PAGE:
(v) The mean annual rainfall is obtained from the averages of annual rainfall taken over a long period of say 30 -35 years.
(vi) For plotting in maps, places having the same mean annual rainfall are joined by a line called an isohyets.

2. Pressure

(i) Measured by barometer, invented by Galileo & Torricelli
(ii) Air is made up of number of mixed gases & has weight, therefore exerts pressure on the earth’s surface which varies from place to place & from time to time.
(iii) As shown in diagram, variation in the atmospheric pressure on the mercury surface is balanced by a column of mercury in glass tube.
(iv) Any liquid can be used for this purpose, but mercury has been chosen because it is the heaviest liquid known.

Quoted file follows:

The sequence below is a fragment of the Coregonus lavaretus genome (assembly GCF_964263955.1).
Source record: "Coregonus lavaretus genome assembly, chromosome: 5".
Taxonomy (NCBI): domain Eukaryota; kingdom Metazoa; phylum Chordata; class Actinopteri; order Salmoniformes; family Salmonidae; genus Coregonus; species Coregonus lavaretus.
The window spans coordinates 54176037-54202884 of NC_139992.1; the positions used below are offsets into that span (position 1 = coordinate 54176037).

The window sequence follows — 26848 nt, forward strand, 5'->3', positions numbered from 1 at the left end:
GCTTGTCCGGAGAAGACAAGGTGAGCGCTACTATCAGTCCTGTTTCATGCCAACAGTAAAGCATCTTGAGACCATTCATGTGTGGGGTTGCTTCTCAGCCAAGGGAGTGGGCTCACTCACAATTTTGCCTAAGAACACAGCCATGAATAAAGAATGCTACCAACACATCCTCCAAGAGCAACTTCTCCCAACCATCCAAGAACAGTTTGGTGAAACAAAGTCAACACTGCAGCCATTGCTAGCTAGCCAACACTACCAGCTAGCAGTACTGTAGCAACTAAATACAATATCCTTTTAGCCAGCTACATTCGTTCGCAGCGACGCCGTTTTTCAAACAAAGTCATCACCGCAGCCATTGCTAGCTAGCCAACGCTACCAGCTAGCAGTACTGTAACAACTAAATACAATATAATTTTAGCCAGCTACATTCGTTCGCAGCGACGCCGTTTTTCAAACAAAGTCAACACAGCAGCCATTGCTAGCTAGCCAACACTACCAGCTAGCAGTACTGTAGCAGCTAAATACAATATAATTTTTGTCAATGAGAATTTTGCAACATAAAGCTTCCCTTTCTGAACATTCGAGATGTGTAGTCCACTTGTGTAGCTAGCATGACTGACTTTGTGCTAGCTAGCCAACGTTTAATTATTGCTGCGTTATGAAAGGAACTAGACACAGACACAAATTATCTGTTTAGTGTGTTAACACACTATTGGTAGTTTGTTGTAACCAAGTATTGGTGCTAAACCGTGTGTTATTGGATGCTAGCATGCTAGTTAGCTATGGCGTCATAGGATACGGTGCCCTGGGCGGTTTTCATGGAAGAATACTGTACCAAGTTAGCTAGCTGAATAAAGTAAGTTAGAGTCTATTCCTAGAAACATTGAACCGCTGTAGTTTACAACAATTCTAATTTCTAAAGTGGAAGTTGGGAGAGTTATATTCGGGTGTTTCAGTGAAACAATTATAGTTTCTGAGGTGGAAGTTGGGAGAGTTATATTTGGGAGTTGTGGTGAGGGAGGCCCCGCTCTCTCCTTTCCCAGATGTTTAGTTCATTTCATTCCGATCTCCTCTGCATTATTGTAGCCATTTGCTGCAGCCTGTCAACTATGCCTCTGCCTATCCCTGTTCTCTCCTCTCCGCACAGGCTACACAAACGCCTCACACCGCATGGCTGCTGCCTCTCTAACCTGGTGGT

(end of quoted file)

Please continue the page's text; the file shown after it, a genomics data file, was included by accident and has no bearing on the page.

(v) If ordinary water was used, corresponding column for normal atmospheric pressure would be 34 feet
(vi) On map, places of equal pressure are joined by the lines called isobars
(vii) Pressure reading at different places varies with a number of factors viz. Altitude, Gravitational forces at different latitudes & Temperature; due to sensitivity of mercury to it.
(viii) A mercury barometer that dips in liquid mercury is inconvenient for outdoor measurements.
(ix) Hence a more probable but less accurate type known as aneroid barometer is used.
(x) In airplanes, a modified type of aneroid barometer called altimeter is used & for continuous record of pressure changes a self-recording barogram is used.


(i) Temperature is measured by thermometer, a narrow glass tube filled with mercury or alcohol.